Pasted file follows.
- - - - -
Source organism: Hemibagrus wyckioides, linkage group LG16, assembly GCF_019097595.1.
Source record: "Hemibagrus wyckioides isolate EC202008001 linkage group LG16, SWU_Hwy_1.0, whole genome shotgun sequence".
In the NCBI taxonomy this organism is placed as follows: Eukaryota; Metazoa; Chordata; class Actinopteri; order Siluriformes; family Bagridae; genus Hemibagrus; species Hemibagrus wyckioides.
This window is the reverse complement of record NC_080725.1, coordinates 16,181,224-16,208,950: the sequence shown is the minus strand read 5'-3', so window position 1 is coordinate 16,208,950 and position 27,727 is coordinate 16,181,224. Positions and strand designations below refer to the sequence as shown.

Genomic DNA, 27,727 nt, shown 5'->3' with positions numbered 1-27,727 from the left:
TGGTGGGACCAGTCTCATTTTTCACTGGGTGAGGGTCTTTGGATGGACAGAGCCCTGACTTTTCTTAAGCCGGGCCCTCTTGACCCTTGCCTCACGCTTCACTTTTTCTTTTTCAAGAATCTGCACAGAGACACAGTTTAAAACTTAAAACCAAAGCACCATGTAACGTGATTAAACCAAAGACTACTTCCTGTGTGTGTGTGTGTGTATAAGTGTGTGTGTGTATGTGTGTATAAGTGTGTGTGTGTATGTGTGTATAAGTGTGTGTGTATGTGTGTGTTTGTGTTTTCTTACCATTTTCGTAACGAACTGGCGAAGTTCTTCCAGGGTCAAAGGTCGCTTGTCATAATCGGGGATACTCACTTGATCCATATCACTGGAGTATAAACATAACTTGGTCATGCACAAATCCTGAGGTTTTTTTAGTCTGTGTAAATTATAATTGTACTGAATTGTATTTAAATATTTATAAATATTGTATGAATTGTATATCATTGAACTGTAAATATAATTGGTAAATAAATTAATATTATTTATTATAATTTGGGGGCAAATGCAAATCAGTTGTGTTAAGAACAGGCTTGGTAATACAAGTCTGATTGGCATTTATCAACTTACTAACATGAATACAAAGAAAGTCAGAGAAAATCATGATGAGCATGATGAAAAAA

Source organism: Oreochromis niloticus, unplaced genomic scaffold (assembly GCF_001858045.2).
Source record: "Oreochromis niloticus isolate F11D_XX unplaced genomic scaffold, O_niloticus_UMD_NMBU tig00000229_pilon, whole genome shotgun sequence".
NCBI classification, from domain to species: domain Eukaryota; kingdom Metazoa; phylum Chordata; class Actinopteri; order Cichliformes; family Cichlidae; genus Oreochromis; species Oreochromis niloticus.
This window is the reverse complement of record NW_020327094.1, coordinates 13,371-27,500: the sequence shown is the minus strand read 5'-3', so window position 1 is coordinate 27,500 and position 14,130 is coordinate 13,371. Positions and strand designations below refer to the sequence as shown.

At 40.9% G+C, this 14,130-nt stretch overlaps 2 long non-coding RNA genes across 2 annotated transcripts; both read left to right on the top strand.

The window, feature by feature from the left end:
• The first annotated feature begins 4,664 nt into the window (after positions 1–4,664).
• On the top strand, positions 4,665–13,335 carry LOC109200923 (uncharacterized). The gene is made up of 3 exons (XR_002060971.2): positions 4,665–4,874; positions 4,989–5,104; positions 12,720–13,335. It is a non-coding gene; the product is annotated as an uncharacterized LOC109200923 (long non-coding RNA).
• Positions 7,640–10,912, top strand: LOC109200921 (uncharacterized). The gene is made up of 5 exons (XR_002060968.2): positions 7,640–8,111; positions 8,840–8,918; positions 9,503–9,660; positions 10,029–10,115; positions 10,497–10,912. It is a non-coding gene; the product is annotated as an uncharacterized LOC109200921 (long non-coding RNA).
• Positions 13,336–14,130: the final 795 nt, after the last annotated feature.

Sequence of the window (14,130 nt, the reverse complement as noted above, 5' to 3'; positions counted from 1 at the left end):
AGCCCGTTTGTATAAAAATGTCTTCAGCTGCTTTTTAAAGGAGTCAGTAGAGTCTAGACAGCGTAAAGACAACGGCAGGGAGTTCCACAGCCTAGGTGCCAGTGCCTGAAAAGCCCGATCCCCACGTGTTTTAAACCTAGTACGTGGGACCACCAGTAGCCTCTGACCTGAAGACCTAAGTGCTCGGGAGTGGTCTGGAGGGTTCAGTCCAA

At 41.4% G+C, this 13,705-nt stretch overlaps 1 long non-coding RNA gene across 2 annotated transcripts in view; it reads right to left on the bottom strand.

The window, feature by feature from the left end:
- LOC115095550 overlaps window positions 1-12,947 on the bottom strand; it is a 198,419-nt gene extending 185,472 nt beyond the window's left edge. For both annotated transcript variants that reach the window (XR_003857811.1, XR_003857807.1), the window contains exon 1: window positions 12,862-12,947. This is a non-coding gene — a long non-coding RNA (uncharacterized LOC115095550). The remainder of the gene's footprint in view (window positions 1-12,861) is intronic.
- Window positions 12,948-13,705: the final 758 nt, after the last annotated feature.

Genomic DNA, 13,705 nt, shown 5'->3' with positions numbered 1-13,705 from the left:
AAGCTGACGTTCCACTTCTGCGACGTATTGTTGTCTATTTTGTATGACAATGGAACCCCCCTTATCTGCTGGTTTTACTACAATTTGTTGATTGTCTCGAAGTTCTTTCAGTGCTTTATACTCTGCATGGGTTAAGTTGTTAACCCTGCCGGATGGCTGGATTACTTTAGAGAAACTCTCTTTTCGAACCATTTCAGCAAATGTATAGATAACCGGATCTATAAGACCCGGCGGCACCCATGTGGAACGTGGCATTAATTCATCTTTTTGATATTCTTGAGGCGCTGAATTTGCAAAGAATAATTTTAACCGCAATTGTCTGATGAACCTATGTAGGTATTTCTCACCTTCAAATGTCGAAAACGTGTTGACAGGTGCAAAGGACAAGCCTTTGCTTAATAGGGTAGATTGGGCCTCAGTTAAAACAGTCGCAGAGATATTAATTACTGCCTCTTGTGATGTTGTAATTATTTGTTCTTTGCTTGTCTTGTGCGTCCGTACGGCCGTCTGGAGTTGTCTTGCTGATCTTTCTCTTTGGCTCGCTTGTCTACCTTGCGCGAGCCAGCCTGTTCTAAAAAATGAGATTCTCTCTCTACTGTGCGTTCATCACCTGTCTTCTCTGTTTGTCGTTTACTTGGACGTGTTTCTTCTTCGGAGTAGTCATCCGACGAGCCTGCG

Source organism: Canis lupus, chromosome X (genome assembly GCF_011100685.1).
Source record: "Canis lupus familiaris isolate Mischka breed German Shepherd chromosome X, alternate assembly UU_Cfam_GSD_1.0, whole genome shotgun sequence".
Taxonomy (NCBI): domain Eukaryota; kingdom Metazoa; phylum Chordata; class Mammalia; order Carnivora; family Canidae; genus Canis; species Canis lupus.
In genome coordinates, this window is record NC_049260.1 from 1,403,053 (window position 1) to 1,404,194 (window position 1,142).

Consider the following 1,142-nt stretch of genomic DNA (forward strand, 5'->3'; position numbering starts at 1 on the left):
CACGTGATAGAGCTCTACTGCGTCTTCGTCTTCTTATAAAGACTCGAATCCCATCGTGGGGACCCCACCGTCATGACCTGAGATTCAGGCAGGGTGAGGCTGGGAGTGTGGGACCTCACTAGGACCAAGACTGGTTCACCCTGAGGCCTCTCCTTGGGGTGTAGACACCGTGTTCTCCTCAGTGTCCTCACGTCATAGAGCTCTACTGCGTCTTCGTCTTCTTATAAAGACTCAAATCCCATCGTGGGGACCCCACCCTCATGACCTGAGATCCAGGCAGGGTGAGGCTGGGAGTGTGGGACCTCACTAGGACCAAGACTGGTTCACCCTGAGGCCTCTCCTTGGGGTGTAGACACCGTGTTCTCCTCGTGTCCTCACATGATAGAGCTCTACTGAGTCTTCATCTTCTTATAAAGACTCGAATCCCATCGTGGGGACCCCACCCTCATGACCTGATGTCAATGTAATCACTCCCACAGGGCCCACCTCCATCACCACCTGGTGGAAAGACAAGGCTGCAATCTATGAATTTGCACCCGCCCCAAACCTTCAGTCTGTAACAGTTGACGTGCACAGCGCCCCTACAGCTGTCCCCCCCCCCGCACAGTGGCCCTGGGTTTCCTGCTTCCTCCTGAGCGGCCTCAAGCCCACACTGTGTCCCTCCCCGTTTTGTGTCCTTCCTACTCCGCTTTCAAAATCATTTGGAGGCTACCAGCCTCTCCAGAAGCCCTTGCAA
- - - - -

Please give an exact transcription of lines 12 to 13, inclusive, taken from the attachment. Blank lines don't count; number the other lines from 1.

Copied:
The window, feature by feature from the left end:
• The first annotated feature begins 4,664 nt into the window (after positions 1–4,664).